Fayn, K., Silvia, P. J., Dejonckheere, E., Verdonck, S., & Kuppens, P. (2019). Confused or curious? Openness/intellect predicts more positive interest-confusion relations. Journal of Personality and Social Psychology, Advance online publication. doi:10.1037/pspp0000257

Menninghaus, W., Wagner, V., Kegel, V., Knoop, C. A., & Schlotz, W. (2019). Beauty, elegance, grace, and sexiness compared. Plos One, 14 (6), e0218728.  doi:10.1371/journal.pone.0218728

Auracher, J., Scharinger, M., & Menninghaus, W. (2019). Contiguity-based sound iconicity: The meaning of words resonates with phonetic properties of their immediate verbal contexts. Plos One, 14 (5), e0216930.  doi:10.1371/journal.pone.0216930

Schindler, I. (2019). Is it morally good to admire? Psychological perspectives on the potentials and limits of admiration and elevation. In A. Archer & A. Grahle (Eds.), The moral psychology of admiration (pp.181–199). London: Rowman and Littlefield.

Knoop, C. A. (2019). Momentaufnahmen der Begegnung mit Literatur. Annäherung an einen Erlebnisbegriff für die empirische Literaturwissenschaft. In M. Lessau & N. Zügel (Eds.), Rückkehr des Erlebnisses in die Geisteswissenschaften?: Philosophische und literaturwissenschaftliche Perspektiven (pp. 59-76). Baden-Baden: Nomos Verlagsgesellschaft mbH & Co. KG.  doi:10.5771/9783956505102-59

Kraxenberger, M. (2019). Erotic Romances: An Emerging Subgenre Succeeding Fifty Shades. In A. Brock, J. Pflaeging, & P. Schildhauer (Eds.), Genre Emergence (pp. 13–28). Berlin: Peter Lang.

Menninghaus, W., Wagner, V., Wassiliwizky, E., Schindler, I., Hanich, J., Jacobsen, T., & Koelsch, S. (2019). What are aesthetic emotions? Psychological Review, 126 (2), 171–195.  doi:10.1037/rev0000135

Kraxenberger, M. (2019). Zum Stil einer digital geprägten Leserealität: Eine Untersuchung der Fifty Shades of Grey-Trilogie mittels Dargestelltem und Darstellung. Orbis Litterarum. Advance online publication. doi:10.1111/oli.12219

Kentner, G., & Franz, I. (2019). No evidence for prosodic effects on the syntactic encoding of complement clauses in German. Glossa: a journal of general linguistics, 4 (1), 18, 1–29.   doi:10.5334/gjgl.565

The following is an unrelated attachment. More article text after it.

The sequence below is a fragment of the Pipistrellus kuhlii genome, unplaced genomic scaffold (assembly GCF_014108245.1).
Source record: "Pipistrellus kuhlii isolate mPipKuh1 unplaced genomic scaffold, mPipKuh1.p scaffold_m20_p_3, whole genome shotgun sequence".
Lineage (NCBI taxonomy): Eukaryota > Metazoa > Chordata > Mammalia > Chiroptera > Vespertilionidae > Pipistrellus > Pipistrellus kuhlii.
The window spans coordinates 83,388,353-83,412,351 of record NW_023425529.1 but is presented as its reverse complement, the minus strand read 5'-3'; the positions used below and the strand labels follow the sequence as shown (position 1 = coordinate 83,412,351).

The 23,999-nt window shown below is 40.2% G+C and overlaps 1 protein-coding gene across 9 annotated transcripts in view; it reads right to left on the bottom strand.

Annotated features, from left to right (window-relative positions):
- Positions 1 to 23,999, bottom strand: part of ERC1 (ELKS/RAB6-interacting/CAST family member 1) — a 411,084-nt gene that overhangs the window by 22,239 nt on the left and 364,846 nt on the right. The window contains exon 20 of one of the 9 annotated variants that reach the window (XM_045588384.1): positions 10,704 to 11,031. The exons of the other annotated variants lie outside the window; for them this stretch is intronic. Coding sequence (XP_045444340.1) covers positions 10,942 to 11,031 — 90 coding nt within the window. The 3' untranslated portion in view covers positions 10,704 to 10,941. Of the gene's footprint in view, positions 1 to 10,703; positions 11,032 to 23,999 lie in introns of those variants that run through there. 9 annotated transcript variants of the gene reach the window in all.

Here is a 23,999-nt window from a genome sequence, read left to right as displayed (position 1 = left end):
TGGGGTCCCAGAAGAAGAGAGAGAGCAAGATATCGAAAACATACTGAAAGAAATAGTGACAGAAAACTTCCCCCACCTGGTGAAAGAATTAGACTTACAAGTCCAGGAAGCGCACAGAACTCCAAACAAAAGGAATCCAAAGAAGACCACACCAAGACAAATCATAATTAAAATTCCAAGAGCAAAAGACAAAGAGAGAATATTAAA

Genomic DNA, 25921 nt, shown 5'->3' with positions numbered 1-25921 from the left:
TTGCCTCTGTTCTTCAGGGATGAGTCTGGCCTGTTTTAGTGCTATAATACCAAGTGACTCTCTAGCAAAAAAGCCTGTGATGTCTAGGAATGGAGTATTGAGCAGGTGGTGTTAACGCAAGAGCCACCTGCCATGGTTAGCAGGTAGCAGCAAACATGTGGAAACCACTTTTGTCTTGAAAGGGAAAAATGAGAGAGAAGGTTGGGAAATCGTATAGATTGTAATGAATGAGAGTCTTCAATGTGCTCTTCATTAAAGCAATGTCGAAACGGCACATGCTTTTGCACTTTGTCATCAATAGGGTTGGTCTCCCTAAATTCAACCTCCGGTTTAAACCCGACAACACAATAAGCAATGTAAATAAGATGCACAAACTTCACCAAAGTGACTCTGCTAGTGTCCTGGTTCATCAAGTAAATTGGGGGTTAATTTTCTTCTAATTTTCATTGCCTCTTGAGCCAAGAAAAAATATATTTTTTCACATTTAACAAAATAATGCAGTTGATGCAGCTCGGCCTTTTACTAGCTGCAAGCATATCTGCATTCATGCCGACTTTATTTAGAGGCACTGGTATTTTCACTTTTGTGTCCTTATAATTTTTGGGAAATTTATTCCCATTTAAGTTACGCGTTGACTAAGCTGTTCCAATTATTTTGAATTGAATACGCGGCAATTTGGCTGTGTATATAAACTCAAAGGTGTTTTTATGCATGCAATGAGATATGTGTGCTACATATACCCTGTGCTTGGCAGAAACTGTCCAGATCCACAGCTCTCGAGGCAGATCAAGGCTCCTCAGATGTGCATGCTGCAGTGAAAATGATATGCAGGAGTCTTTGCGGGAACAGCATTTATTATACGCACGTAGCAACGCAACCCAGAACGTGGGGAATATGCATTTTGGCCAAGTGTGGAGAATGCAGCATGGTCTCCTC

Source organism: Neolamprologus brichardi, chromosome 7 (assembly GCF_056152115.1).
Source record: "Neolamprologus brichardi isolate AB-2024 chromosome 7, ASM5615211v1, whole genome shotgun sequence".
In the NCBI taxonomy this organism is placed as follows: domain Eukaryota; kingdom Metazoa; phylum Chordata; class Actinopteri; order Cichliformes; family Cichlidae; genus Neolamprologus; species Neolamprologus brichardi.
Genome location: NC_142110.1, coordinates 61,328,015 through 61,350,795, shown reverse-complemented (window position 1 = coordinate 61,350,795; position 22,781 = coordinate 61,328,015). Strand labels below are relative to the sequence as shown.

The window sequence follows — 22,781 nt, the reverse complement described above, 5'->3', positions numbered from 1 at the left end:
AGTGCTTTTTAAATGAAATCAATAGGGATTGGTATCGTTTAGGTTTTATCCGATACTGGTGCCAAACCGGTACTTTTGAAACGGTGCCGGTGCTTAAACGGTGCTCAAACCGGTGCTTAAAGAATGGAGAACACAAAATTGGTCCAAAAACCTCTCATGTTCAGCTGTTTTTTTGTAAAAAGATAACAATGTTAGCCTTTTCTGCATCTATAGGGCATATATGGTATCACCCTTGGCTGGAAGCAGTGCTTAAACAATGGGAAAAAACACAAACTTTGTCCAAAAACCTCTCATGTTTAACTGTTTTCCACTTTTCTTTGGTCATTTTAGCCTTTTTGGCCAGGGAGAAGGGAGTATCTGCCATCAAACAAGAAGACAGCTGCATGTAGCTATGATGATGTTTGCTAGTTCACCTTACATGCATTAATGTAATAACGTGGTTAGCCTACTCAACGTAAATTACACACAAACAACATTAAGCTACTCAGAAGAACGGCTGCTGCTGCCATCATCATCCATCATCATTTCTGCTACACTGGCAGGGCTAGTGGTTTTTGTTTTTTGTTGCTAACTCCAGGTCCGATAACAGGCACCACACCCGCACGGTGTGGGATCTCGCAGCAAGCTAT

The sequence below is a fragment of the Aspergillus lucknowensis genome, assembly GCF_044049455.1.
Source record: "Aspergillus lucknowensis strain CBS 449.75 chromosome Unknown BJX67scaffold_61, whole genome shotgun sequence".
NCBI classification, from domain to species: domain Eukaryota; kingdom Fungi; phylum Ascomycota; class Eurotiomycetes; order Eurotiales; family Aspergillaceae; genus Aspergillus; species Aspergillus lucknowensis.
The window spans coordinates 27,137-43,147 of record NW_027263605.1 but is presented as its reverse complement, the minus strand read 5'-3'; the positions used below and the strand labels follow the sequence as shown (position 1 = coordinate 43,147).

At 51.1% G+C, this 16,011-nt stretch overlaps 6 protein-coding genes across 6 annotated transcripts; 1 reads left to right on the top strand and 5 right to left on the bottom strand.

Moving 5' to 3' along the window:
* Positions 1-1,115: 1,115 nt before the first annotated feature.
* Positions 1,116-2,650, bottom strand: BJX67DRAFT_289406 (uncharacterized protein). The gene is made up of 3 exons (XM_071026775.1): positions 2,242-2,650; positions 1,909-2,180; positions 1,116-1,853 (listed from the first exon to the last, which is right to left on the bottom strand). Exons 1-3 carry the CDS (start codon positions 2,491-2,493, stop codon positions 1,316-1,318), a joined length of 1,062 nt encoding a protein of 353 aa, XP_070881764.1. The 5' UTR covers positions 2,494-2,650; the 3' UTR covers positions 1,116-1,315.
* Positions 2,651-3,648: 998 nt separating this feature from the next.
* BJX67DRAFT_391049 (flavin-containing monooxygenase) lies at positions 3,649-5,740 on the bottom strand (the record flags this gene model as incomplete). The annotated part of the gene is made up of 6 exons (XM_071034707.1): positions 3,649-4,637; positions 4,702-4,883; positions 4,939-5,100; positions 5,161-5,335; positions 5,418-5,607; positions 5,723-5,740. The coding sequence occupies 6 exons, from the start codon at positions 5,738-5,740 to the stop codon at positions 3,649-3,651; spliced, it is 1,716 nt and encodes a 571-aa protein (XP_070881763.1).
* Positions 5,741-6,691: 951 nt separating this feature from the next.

Wallot, S. (2018). Multidimensional Cross-Recurrence Quantification Analysis (MdCRQA) – A Method for Quantifying Correlation between Multivariate Time-Series. Multivariate Behavioral Research, 1–19.  doi:10.1080/00273171.2018.1512846

Knoop, C. A. (2018). Franz Kafka. Baden-Baden: Tectum-Verlag.

Thissen, B. A. K., Menninghaus, W., & Schlotz, W. (2018). Measuring Optimal Reading Experiences: The Reading Flow Short Scale. Frontiers in Psychology, 9:2542.  doi:10.3389/fpsyg.2018.02542

Menninghaus, W., Wagner, V., Knoop, C. A., & Scharinger, M. (2018). Poetic speech melody: A crucial link between music and language. Plos One, 13 (11), e0205980.  doi:10.1371/journal.pone.0205980

Blohm, S., Wagner, V., Schlesewsky, M., & Menninghaus, W. (2018). Sentence judgments and the grammar of poetry: Linking linguistic structure and poetic effect. Poetics, 69, 41–56.  doi:10.1016/j.poetic.2018.04.005

Kraxenberger, M., Menninghaus, W., Roth, A., & Scharinger, M. (2018). Prosody-Based Sound-Emotion Associations in Poetry. Frontiers in Psychology, 9:1284. doi:10.3389/fpsyg.2018.01284

Wallot, S., & Menninghaus, W. (2018). Ambiguity effects of rhyme and meter. Journal of Experimental Psychology: Learning, Memory, and Cognition,44 (12), 1947–1954.   doi:10.1037/xlm0000557

Hoshi, H., & Menninghaus, W. (2018). The eye tracks the aesthetic appeal of sentences. Journal of Vision, 18 (3), 1–22. doi:10.1167/18.3.19